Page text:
NEW YORK ( TheStreet) -- The midyear report of the International Energy Agency has been released in London and it tells a story we already knew -- North American oil supplies continue to grow, decreasing the need for the United States to import as much oil from the Middle East and elsewhere.
But the IEA goes further in its predictions, calling for a "supply shock" that will change the politics of oil across the globe, infecting not only the chain of supply for oil, but also the chain of production for refined products like gasoline, heating oil and jet fuel.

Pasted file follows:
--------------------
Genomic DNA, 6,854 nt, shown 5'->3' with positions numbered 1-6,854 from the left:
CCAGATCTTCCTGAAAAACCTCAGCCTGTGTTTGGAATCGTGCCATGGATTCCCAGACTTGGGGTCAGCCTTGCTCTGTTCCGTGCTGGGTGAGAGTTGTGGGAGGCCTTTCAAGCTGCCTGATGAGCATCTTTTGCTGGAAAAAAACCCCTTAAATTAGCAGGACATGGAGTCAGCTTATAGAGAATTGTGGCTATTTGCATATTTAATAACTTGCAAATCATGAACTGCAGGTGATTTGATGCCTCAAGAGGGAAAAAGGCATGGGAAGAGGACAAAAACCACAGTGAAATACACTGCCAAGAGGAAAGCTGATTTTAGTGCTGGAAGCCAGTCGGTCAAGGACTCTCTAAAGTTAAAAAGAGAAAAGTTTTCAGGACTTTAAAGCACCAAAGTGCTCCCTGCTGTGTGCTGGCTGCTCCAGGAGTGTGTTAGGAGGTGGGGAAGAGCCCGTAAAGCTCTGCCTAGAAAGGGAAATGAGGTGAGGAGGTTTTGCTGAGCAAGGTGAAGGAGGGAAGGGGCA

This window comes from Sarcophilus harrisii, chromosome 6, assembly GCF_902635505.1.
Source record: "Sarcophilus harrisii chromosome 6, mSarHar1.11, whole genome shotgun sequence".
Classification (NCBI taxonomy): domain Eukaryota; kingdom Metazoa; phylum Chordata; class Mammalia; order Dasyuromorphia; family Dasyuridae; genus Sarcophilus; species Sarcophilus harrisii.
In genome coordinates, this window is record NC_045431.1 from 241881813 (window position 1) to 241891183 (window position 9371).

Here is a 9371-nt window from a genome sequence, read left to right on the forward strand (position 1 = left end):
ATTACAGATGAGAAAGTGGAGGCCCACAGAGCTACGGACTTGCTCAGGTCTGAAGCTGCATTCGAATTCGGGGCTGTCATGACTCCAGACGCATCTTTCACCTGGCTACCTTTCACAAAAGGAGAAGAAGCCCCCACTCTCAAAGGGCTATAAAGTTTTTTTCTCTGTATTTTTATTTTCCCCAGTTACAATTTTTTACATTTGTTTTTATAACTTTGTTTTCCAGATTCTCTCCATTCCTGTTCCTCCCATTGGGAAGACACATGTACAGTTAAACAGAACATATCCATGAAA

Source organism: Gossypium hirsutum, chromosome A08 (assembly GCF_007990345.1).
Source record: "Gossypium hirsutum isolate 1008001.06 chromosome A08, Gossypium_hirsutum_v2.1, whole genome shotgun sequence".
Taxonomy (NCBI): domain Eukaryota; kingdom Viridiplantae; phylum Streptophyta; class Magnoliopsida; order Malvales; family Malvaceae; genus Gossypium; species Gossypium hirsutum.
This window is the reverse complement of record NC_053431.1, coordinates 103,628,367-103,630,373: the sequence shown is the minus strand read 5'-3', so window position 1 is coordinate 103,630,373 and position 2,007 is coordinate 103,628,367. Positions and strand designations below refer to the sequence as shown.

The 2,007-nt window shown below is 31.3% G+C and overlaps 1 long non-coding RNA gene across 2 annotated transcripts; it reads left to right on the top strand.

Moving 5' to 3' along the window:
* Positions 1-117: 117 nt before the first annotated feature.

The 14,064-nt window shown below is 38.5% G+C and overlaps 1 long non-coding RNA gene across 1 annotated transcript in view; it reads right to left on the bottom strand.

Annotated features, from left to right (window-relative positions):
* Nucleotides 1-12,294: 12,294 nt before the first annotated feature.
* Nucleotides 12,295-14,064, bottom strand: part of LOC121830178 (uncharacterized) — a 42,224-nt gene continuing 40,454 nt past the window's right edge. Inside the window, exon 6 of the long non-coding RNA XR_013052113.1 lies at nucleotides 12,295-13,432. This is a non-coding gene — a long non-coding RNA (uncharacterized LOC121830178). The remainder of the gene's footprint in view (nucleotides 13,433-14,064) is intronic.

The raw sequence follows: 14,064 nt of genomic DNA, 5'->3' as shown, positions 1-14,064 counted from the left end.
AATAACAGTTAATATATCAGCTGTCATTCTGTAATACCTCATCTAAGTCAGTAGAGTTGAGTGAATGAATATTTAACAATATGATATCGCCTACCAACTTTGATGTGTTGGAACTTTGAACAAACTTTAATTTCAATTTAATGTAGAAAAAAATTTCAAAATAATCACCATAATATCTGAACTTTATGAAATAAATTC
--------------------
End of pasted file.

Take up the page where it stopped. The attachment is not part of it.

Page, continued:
While none of these trends has needed the imprimatur of the IEA to see, there is considerable added weight to the idea and inevitability of U.S. energy independence -- and the future of increasing U.S. energy exporting, both in refined products and in liquid natural gas.
This is a fascinating trend, considering that most industry analysts, no less than 10 years ago, were convinced of peak oil theory, an inevitable downslope of fossil-fuel energy production that most profiles claimed we were already past. However, tight oil plays from shale, oil sands from Canada and deep-water production from the Gulf of Mexico has denied the peak oil predictions, at least for the next several decades -- if not centuries.I talk more about the IEA report and its implications with Joe Deaux in the video above.